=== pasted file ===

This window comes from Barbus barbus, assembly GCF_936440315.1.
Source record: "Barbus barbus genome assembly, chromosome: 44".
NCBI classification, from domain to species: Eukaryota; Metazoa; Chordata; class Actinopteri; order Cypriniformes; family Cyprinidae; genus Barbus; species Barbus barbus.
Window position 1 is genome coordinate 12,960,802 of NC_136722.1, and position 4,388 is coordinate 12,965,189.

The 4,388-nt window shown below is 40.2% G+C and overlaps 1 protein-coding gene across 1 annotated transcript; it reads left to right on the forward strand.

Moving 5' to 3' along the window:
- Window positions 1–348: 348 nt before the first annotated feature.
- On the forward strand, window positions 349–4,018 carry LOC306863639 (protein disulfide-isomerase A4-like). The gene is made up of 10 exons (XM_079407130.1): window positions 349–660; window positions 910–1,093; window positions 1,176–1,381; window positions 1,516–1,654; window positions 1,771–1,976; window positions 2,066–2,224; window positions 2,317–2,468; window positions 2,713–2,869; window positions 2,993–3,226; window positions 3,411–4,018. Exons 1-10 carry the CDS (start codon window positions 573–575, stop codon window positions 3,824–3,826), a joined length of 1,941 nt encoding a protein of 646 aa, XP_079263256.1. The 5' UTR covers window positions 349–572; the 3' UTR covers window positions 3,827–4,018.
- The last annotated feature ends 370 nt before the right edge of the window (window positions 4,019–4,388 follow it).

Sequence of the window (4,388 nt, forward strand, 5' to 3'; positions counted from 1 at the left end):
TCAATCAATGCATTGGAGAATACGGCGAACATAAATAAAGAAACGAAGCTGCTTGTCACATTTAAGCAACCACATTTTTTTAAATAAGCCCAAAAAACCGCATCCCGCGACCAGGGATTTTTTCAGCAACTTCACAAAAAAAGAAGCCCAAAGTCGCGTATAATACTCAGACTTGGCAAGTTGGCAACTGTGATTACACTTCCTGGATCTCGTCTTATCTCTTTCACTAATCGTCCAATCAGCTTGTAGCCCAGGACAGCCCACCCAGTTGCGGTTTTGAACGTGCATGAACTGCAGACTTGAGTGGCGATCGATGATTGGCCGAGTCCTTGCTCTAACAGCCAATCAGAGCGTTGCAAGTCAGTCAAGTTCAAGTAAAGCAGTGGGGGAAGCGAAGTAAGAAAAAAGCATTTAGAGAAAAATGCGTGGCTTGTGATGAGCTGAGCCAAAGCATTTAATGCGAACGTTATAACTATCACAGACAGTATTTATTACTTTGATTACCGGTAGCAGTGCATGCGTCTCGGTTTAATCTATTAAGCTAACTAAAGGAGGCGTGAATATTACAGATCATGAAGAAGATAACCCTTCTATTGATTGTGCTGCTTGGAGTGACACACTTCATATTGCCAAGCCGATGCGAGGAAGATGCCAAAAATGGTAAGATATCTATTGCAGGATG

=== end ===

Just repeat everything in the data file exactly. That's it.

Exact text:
This window comes from Barbus barbus, assembly GCF_936440315.1.
Source record: "Barbus barbus genome assembly, chromosome: 44".
NCBI classification, from domain to species: Eukaryota; Metazoa; Chordata; class Actinopteri; order Cypriniformes; family Cyprinidae; genus Barbus; species Barbus barbus.
Window position 1 is genome coordinate 12,960,802 of NC_136722.1, and position 4,388 is coordinate 12,965,189.

The 4,388-nt window shown below is 40.2% G+C and overlaps 1 protein-coding gene across 1 annotated transcript; it reads left to right on the forward strand.

Moving 5' to 3' along the window:
- Window positions 1–348: 348 nt before the first annotated feature.
- On the forward strand, window positions 349–4,018 carry LOC306863639 (protein disulfide-isomerase A4-like). The gene is made up of 10 exons (XM_079407130.1): window positions 349–660; window positions 910–1,093; window positions 1,176–1,381; window positions 1,516–1,654; window positions 1,771–1,976; window positions 2,066–2,224; window positions 2,317–2,468; window positions 2,713–2,869; window positions 2,993–3,226; window positions 3,411–4,018. Exons 1-10 carry the CDS (start codon window positions 573–575, stop codon window positions 3,824–3,826), a joined length of 1,941 nt encoding a protein of 646 aa, XP_079263256.1. The 5' UTR covers window positions 349–572; the 3' UTR covers window positions 3,827–4,018.
- The last annotated feature ends 370 nt before the right edge of the window (window positions 4,019–4,388 follow it).

Sequence of the window (4,388 nt, forward strand, 5' to 3'; positions counted from 1 at the left end):
TCAATCAATGCATTGGAGAATACGGCGAACATAAATAAAGAAACGAAGCTGCTTGTCACATTTAAGCAACCACATTTTTTTAAATAAGCCCAAAAAACCGCATCCCGCGACCAGGGATTTTTTCAGCAACTTCACAAAAAAAGAAGCCCAAAGTCGCGTATAATACTCAGACTTGGCAAGTTGGCAACTGTGATTACACTTCCTGGATCTCGTCTTATCTCTTTCACTAATCGTCCAATCAGCTTGTAGCCCAGGACAGCCCACCCAGTTGCGGTTTTGAACGTGCATGAACTGCAGACTTGAGTGGCGATCGATGATTGGCCGAGTCCTTGCTCTAACAGCCAATCAGAGCGTTGCAAGTCAGTCAAGTTCAAGTAAAGCAGTGGGGGAAGCGAAGTAAGAAAAAAGCATTTAGAGAAAAATGCGTGGCTTGTGATGAGCTGAGCCAAAGCATTTAATGCGAACGTTATAACTATCACAGACAGTATTTATTACTTTGATTACCGGTAGCAGTGCATGCGTCTCGGTTTAATCTATTAAGCTAACTAAAGGAGGCGTGAATATTACAGATCATGAAGAAGATAACCCTTCTATTGATTGTGCTGCTTGGAGTGACACACTTCATATTGCCAAGCCGATGCGAGGAAGATGCCAAAAATGGTAAGATATCTATTGCAGGATG